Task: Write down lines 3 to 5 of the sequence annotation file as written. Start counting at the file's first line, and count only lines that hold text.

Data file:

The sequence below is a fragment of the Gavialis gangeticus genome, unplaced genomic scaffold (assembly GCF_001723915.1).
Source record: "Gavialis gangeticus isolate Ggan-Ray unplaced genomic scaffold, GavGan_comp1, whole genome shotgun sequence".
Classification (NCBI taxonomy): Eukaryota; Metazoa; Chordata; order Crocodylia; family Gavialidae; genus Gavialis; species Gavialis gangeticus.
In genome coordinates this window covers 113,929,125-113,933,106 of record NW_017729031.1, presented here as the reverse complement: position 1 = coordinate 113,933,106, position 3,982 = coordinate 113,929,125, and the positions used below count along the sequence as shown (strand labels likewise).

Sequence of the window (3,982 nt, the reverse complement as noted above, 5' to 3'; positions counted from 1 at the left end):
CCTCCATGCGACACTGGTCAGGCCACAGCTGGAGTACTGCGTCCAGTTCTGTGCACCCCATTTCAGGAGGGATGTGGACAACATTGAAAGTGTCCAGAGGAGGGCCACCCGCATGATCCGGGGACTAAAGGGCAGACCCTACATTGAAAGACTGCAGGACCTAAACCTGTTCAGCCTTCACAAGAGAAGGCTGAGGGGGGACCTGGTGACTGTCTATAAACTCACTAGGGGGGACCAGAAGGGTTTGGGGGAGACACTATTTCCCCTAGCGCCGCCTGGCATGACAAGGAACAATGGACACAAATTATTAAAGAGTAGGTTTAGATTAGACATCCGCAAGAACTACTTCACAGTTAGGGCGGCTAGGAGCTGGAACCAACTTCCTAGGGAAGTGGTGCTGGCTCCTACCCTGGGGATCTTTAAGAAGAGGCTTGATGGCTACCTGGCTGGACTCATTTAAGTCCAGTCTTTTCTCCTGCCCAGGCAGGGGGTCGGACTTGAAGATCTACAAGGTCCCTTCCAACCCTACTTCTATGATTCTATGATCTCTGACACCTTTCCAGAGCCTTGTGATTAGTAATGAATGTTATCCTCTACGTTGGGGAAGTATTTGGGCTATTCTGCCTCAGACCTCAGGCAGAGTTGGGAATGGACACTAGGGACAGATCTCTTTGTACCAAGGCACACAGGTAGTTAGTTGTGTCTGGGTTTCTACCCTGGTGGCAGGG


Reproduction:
Classification (NCBI taxonomy): Eukaryota; Metazoa; Chordata; order Crocodylia; family Gavialidae; genus Gavialis; species Gavialis gangeticus.
In genome coordinates this window covers 113,929,125-113,933,106 of record NW_017729031.1, presented here as the reverse complement: position 1 = coordinate 113,933,106, position 3,982 = coordinate 113,929,125, and the positions used below count along the sequence as shown (strand labels likewise).

Sequence of the window (3,982 nt, the reverse complement as noted above, 5' to 3'; positions counted from 1 at the left end):